Not every business can deliver the same level of integration as they can, but smart brands will find ways to encourage meaningful mobile interactions in-store, and incentivize customers to pay for their items using their online profile. This will not only make for a more frictionless and rewarding retail experience for the customer, but it will inform a more personalized experience for them online, and help the business build a clearer picture of their audience as a whole.

4. Bricks-and-mortar can be flexible, too

The allure of digital has always been its immediacy and flexibility. For businesses, it has reduced lead times from months to weeks. And as consumers acclimatize to the resulting pace of change, attention spans can last even less.

Last season’s It-bag gives way to this week’s drop. From fast fashion to limited-edition collaborations between luxury brands, no one is immune to the appeal of the new and the now. We exist in the realms of real-time like never before – and in this context, physical retail can of course struggle to keep up. But that does not mean it cannot be flexible, too.

The retail environment is clearly becoming more event-driven, as brands use live in-store experiences to drive both footfall and deeper emotional engagement.

From VIP previews of new collections to the chance to meet the influencer du jour, from educational workshops to live music events, brands will increasingly need to go beyond the merely transactional in order to appeal to an audience whose deepest desire is to be able to say “I was there.”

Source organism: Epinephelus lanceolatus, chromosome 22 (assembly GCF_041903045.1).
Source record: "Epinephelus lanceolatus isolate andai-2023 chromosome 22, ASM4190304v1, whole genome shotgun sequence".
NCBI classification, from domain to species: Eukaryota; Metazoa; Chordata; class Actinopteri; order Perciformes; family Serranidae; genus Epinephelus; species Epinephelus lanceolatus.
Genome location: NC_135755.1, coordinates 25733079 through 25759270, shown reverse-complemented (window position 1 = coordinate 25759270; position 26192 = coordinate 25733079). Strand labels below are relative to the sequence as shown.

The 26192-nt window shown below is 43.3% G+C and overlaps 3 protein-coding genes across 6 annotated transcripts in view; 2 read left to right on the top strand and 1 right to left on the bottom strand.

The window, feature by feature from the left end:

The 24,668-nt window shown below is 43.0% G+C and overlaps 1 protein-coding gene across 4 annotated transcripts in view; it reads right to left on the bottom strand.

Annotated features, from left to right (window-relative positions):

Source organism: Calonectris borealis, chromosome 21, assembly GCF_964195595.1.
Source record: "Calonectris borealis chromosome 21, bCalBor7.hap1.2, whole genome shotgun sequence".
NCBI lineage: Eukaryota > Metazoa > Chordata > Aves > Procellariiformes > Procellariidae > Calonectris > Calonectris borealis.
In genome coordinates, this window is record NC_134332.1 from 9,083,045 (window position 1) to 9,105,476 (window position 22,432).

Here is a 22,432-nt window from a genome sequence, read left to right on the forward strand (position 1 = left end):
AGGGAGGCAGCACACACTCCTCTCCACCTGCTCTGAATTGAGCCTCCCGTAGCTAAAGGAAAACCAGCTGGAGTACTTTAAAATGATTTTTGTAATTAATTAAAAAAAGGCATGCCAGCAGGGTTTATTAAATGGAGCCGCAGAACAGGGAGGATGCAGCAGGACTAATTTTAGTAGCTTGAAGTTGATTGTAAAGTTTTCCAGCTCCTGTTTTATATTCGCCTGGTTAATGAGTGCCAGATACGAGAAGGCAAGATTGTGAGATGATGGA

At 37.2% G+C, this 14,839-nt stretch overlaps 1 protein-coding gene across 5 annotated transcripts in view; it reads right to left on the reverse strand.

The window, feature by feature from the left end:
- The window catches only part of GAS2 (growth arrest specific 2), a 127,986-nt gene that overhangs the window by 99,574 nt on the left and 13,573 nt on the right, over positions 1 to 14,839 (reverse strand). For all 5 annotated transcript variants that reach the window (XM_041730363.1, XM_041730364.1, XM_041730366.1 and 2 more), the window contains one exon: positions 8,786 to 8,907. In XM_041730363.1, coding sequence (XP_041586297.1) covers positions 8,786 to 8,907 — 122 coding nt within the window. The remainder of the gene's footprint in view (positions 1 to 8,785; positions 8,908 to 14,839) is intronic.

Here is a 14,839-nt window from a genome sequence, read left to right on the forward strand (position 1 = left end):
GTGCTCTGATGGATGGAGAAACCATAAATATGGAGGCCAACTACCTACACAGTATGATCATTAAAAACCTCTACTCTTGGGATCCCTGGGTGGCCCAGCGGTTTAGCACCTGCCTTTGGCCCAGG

But to really deliver on this will require multi-functional spaces, and a more flexible approach to their design and layout.

Indeed, how much floorspace will the store of the future want to dedicate to product? How much inventory will it really need to carry?

When the customer is able to have things delivered at her convenience, to the location of her choice, and at the time of her choosing, does it need to carry very much at all?

Even now, if I happen to be in-store when I am making my purchase online, how do we record that sale?

If we stopped obsessing over the distinction between ecommerce and retail, these kinds of questions might be much easier to answer. Certainly, your customer seems to care for it less.

FASHION HAS ALWAYS been a perfect blend of the tangible and intangible.

As creators, we design and distribute physical products. But as customers, we buy them not just for what they look like, but for how they make us feel. And that is a calculation that requires all the senses, and experiences that speak to us both online and off.

Ecommerce thinking comes not to kill fashion retail, but to save it. The opposite is equally true – and maybe even more so.

From The Wednesday Report, Summer 2019, produced by the Wednesday Agency Group.

Ben Lunt is director of customer experience at Wednesday Agency, London. Reach him at